of foods in the different countries, cold and cough due to change of climate,
fatigue and tiredness due to constant journeys by car or plane, and sleepless
nights due to worries about the problems of the people whom I serve. Once
I was kidnapped on my way to preaching, and I was tortured very badly,
both mentally and physically, having me locked up in a toilet with wounds
all over the body, they gave me no food or drink for five days. I was blind
folded; they abused and insulted me. They poured alcohol and urine into
my mouth and on the wounds of my body causing excruciating pain. Above
all these, I had the rejection and misunderstanding from my superiors and
confreres. People whom I loved and served, whom I considered as my trusted
friends had disowned me.
Draw power from the wounds of Christ
In all those moments I was able to look at Jesus Crucified, and from His wounds and blood I was able to draw power and grace. The words from the book of Isaiah are very true, "The Lord will give you the bread you need and the water for which you thirst. No longer will your teacher hide himself, but with your own eyes you shall see your teacher, while from behind, a voice shall sound in your ears: "this is the way; walk in it", when you would turn to the right or to the left" (Is 30: 20-21). The more I was put to suffer, the stronger I became. Through these tests of suffering the Lord prepared me for a greater and special ministry of preaching the Gospel to the Islamic countries, where I had to endure tougher sufferings like beatings and imprisonments. The words from the book of Sirach boosted me, and strengthened me often, when I had to face with sufferings in my ministry of evangelization, "My son, when you come to serve the Lord, prepare yourself for trials. Be sincere of heart and steadfast, undisturbed in time of adversity. Cling to him, forsake him not; thus will your future be great. Accept whatever befalls you, in crushing misfortune be patient; for in fire gold is tested, and worthy men in the crucible of humiliation" (Sir 2: 1-5). I do believe that after this present paralysis and the followed long suffering, Jesus will anoint me again for a greater ministry in His vineyard.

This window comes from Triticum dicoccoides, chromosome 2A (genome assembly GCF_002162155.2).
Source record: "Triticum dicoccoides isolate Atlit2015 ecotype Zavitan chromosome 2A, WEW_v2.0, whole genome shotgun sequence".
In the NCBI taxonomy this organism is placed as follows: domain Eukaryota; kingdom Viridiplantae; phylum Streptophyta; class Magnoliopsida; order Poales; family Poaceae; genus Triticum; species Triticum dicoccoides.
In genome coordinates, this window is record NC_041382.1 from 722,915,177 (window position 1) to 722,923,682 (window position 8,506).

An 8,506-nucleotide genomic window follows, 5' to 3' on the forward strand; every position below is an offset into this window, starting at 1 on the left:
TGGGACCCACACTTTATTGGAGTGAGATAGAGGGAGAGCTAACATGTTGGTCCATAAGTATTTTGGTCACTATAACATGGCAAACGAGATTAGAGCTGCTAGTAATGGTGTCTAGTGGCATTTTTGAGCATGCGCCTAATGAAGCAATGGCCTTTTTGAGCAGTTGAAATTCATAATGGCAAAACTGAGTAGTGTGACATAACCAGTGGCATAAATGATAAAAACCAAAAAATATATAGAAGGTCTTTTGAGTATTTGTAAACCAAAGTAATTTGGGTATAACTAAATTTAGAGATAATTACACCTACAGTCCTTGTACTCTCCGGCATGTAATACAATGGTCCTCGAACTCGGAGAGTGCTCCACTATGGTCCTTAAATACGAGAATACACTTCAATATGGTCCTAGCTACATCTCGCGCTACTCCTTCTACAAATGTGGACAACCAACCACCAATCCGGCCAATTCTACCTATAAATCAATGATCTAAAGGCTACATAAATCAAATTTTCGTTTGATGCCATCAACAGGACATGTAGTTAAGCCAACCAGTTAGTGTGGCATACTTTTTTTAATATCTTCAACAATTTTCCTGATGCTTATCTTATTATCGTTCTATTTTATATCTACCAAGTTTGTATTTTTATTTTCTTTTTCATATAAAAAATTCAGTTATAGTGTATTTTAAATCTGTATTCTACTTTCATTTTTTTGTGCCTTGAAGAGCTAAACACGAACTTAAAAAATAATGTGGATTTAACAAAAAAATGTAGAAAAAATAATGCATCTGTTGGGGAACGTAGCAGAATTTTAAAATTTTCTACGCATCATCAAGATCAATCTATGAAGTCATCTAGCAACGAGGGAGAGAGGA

My dear brothers and sisters, who read this book, my advice to you is
the following, suffering is an existential reality from which no one can
escape, in other words, we have no life in this world without sufferings
and trials. We have two options, either to face them with courage and joy
in the Lord, or attempt to run away from them with fear and sadness. If
we look at the history of mankind, we will come to know that there lived
many holy men and women, who had been trained in the school of suffering.
Having found the hidden value of pain and sorrow, they became great before
God and man, and contributed greatly to humanity.
We need the Holy Spirit
To face pain and suffering with courage and joy, one needs the gift of the Holy Spirit. The Holy Spirit will make a person aware that his or her suffering is completing what is lacking in the sufferings of Christ for the sake of His body, the church. Also He strengthens the inner self of a person with power and grace to endure suffering with joy in the heart, and with praises of God on the lips. As one suffers more and more with Christ, he grows more and more in Christian virtues (the fruits of the Spirit) that make one Christ-like. Then he and she will be blessed with more and more charisms to do God's works.